The Home of American Intellectual Conservatism — First Principles

November 12, 2018

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Burke, Edmund
Peter J. Stanlis - 06/30/11
Lifespan: (1729–1797)

Edmund Burke was born in Dublin, Ireland, in 1729 and died in 1797 at his home in Beaconsfield, England, where he is buried. After graduating from Trinity College, Dublin, he went to London to study law but soon became active in literature and politics. In 1758 Burke contracted with the publisher Robert Dodsley to “write, collect, and compile” an Annual Register, reviewing the political and cultural events of Europe during the previous year. Burke wrote and edited the Annual Register from its first appearance in May 1759 until at least 1765–66, after which he retained supervisory control over it for about thirty years. This highly successful journal, which has continued throughout the nineteenth and twentieth centuries, was a valuable vehicle through which Burke was able to reach the British and American public with his views on political and cultural events.

On July 10, 1765, the Marquis of Rockingham became prime minister; the next day he appointed Burke as his private secretary. Burke’s identification with the Rockingham Whigs was the most important personal political decision he ever made. It led directly to his election to the House of Commons in December 1765 and to a career in Parliament for twenty-nine years. For seventeen years, until Rockingham’s death in 1782, Burke was the party whip and a major figure in British politics. Yet he never attained ministerial rank.

In the House of Commons Burke’s great literary and political talents found expression on the broad stage of national and world politics, including the affairs of Britain’s American colonies, Ireland, English domestic affairs, India, and France. Most of his political career was spent in opposition to the ministries of King George III on behalf of unpopular causes that almost always—at least at the time—went down to defeat. Through Burke the Rockingham Whigs were distinguished from all other political groups as the advocates of party government. Political parties in any modern sense did not exist in Burke’s time, but in Thoughts on the Cause of the Present Discontents (1770) he may be said to have originated the idea of “his majesty’s loyal opposition.”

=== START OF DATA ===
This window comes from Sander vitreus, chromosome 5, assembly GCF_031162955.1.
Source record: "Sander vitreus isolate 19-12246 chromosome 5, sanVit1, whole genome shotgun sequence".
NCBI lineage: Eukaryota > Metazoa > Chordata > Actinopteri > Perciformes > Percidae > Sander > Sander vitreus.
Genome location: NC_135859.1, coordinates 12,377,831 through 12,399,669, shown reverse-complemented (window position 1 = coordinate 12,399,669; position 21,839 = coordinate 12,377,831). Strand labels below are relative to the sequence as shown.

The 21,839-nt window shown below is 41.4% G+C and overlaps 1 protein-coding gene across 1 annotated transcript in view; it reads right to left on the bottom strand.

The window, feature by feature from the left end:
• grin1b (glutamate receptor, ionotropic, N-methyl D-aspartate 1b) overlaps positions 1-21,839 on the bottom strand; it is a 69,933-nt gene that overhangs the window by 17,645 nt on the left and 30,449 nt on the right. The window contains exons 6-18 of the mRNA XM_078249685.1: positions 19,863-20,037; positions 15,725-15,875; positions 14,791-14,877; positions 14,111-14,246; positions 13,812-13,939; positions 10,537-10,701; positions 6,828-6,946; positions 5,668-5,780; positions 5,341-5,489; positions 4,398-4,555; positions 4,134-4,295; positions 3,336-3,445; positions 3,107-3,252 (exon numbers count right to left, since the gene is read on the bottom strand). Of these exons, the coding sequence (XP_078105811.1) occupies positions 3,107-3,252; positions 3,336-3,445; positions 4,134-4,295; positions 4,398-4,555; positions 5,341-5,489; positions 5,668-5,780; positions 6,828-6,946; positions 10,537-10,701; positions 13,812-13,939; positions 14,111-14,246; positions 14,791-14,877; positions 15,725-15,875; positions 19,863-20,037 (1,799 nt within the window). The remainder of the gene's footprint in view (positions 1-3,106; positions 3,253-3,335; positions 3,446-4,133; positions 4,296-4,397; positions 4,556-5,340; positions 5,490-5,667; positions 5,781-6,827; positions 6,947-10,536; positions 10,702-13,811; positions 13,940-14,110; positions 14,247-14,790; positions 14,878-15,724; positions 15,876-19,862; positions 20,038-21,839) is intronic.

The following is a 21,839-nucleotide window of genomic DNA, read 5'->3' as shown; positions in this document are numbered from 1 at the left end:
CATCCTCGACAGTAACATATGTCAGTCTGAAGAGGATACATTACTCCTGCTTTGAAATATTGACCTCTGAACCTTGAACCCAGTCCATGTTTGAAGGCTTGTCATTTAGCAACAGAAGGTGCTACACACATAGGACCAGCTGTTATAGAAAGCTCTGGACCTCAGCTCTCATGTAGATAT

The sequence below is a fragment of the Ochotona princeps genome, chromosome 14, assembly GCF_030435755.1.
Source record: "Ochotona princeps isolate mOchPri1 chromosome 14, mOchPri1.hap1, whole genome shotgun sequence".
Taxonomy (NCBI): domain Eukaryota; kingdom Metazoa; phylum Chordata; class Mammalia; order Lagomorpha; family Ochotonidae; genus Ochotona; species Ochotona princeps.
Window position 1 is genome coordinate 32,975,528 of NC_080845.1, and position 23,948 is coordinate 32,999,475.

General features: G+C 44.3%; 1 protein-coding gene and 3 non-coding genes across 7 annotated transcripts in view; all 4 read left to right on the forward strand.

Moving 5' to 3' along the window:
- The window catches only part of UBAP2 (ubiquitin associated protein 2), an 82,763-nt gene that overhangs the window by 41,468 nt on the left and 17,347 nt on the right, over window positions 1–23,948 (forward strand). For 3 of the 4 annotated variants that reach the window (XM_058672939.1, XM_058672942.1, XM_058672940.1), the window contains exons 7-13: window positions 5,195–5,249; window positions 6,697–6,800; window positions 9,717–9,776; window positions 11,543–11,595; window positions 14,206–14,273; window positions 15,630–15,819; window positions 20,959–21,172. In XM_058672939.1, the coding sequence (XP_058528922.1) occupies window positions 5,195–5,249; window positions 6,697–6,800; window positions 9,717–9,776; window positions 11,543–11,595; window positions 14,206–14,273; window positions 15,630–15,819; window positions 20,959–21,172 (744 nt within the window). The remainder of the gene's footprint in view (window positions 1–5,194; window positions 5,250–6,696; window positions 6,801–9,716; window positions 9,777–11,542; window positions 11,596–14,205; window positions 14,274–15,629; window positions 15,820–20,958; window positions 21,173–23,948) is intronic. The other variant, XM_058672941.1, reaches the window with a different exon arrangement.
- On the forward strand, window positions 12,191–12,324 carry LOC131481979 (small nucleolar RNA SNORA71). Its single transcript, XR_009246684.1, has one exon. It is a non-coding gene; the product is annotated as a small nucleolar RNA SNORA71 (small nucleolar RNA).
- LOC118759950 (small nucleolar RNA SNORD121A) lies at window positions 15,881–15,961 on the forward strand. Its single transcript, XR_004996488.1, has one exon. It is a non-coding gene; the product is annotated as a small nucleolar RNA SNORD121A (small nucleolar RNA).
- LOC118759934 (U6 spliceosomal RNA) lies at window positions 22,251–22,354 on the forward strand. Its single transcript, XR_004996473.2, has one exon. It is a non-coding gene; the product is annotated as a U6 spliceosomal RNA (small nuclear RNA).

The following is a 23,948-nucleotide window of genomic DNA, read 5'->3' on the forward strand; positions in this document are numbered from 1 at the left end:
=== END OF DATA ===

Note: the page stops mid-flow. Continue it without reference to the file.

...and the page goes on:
Burke’s electrifying maiden speech in Parliament, which was given in January 1766 and urged repeal of the Stamp Act, catapulted him to national fame and established him as an expert on the American colonies. From May 1771 until military hostilities began, Burke was the agent in Parliament for the New York Colonial Assembly, a position that gave him valuable knowledge and understanding of the colonies. From beginning to end, Burke’s main purpose regarding Britain’s colonies was to preserve and harmonize American liberty and British sovereignty.

He was convinced that the conflict between Britain and America resulted from imprudent actions by the British government, including taxing the colonies without their consent and passing a series of repressive laws, which the colonists resisted through petitions of grievances, boycotts, and other means, and finally through military action that led ultimately to independence. Burke’s Speech on American Taxation (1774), Speech on Conciliation (1775), and A Letter to the Sheriffs of Bristol (1777) were all unsuccessful attempts to persuade the king, his ministers, the majority in Parliament, and the British public of the folly of England’s policy toward the colonies and the great danger in attempting to coerce the Americans into obedience.

Burke never believed that the colonies sought independence on speculative or ideological theories of abstract “rights,” but rather that they rebelled as disaffected subjects of Britain who wished to preserve their constitutional rights. Burke never referred to the conflict as the American Revolution, but as the American war, a civil war within the British Empire, in which America “was purely on the defensive.” As the war of rebellion continued, Burke became convinced that the colonies were lost to Britain, and he was among the first to willingly grant independence to the colonies.

Burke’s devotion to the cause of constitutional liberty for America and his inveterate enmity against the French Revolution have commanded so much attention by historians that his lifelong concern with Irish affairs has been unduly neglected. Yet the first political work of his public life was his Tract Relative to the Laws against Popery in Ireland (1765), and his last published work was also on Ireland.

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